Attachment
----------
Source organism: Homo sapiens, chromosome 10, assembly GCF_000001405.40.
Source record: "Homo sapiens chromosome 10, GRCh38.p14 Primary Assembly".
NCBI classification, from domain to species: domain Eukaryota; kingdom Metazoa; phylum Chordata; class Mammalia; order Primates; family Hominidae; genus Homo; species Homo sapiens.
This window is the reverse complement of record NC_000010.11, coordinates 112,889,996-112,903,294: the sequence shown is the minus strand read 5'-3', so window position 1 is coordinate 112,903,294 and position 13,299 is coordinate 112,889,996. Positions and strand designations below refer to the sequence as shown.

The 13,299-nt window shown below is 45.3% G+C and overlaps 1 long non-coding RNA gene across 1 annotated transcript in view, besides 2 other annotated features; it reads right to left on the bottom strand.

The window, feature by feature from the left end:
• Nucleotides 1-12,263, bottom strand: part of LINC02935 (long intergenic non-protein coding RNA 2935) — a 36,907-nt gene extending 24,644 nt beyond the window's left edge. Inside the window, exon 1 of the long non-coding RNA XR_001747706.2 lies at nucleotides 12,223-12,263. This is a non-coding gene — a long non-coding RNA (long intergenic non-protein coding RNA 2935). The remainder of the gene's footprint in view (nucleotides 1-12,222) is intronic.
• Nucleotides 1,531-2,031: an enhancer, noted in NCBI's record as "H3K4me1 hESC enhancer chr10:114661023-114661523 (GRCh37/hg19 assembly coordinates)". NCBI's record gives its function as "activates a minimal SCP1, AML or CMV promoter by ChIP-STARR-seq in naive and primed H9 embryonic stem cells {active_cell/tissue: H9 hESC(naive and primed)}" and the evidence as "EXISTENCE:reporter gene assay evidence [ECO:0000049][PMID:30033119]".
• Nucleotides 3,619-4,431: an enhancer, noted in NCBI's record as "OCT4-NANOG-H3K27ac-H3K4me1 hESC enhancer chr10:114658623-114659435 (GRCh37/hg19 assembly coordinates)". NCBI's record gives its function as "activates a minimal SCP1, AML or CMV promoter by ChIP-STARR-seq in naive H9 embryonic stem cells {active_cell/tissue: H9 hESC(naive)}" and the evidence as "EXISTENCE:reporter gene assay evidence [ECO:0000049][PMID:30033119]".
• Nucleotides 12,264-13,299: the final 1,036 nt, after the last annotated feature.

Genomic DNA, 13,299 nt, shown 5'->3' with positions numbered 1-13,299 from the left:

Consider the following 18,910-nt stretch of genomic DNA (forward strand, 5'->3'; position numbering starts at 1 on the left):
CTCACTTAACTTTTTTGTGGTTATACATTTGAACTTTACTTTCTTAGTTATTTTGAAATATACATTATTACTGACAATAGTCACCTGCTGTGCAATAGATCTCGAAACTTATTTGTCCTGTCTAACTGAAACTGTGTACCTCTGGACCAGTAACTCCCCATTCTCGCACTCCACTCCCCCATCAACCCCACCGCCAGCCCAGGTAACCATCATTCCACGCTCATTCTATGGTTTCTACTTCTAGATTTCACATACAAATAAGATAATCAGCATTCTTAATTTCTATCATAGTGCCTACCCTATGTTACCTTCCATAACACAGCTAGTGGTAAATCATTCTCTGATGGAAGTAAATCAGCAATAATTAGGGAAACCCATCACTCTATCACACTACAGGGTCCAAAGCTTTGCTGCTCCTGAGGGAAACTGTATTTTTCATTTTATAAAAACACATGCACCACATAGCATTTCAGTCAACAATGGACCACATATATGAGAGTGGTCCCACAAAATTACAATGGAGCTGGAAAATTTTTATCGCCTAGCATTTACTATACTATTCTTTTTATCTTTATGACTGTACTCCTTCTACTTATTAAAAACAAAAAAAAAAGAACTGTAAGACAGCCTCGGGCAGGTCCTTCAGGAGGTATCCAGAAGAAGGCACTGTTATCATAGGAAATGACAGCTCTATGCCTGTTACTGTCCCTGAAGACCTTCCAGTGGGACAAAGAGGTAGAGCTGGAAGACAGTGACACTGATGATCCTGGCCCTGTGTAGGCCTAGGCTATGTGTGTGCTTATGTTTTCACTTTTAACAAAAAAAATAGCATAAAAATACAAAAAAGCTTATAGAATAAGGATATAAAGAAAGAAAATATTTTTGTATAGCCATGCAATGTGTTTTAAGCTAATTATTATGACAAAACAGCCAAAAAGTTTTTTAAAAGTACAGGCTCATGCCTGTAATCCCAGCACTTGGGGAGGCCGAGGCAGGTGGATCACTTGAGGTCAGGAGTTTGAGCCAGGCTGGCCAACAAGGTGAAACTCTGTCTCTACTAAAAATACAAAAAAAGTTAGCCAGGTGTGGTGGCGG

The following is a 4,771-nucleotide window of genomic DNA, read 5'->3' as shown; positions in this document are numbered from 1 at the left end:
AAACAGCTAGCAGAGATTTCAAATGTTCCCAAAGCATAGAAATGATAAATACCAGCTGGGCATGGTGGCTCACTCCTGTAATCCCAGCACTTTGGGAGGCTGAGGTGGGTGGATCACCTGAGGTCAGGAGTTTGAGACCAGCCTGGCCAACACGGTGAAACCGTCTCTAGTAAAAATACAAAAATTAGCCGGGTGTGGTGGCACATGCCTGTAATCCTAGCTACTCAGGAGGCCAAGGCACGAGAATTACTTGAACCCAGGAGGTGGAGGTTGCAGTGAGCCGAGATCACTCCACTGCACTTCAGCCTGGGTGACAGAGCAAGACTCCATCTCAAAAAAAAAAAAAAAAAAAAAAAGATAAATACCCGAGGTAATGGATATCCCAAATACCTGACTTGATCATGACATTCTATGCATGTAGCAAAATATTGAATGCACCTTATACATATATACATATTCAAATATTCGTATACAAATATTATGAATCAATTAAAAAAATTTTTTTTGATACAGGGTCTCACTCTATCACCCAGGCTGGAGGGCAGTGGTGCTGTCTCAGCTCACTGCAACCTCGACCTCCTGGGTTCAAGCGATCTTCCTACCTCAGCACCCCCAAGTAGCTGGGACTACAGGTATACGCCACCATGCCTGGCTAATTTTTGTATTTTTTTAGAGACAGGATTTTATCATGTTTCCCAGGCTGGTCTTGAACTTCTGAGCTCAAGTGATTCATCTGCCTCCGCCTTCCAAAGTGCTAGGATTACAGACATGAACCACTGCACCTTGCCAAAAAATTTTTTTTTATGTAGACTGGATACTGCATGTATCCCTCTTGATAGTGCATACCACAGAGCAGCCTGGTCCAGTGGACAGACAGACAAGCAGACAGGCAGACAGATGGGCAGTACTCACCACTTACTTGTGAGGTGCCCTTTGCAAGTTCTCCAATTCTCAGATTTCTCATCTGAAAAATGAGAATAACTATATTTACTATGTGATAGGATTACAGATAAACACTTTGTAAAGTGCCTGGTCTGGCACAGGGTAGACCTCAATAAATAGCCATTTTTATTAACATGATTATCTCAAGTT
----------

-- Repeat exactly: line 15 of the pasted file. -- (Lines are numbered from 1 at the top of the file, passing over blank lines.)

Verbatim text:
AAACAGCTAGCAGAGATTTCAAATGTTCCCAAAGCATAGAAATGATAAATACCAGCTGGGCATGGTGGCTCACTCCTGTAATCCCAGCACTTTGGGAGGCTGAGGTGGGTGGATCACCTGAGGTCAGGAGTTTGAGACCAGCCTGGCCAACACGGTGAAACCGTCTCTAGTAAAAATACAAAAATTAGCCGGGTGTGGTGGCACATGCCTGTAATCCTAGCTACTCAGGAGGCCAAGGCACGAGAATTACTTGAACCCAGGAGGTGGAGGTTGCAGTGAGCCGAGATCACTCCACTGCACTTCAGCCTGGGTGACAGAGCAAGACTCCATCTCAAAAAAAAAAAAAAAAAAAAAAAGATAAATACCCGAGGTAATGGATATCCCAAATACCTGACTTGATCATGACATTCTATGCATGTAGCAAAATATTGAATGCACCTTATACATATATACATATTCAAATATTCGTATACAAATATTATGAATCAATTAAAAAAATTTTTTTTGATACAGGGTCTCACTCTATCACCCAGGCTGGAGGGCAGTGGTGCTGTCTCAGCTCACTGCAACCTCGACCTCCTGGGTTCAAGCGATCTTCCTACCTCAGCACCCCCAAGTAGCTGGGACTACAGGTATACGCCACCATGCCTGGCTAATTTTTGTATTTTTTTAGAGACAGGATTTTATCATGTTTCCCAGGCTGGTCTTGAACTTCTGAGCTCAAGTGATTCATCTGCCTCCGCCTTCCAAAGTGCTAGGATTACAGACATGAACCACTGCACCTTGCCAAAAAATTTTTTTTTATGTAGACTGGATACTGCATGTATCCCTCTTGATAGTGCATACCACAGAGCAGCCTGGTCCAGTGGACAGACAGACAAGCAGACAGGCAGACAGATGGGCAGTACTCACCACTTACTTGTGAGGTGCCCTTTGCAAGTTCTCCAATTCTCAGATTTCTCATCTGAAAAATGAGAATAACTATATTTACTATGTGATAGGATTACAGATAAACACTTTGTAAAGTGCCTGGTCTGGCACAGGGTAGACCTCAATAAATAGCCATTTTTATTAACATGATTATCTCAAGTT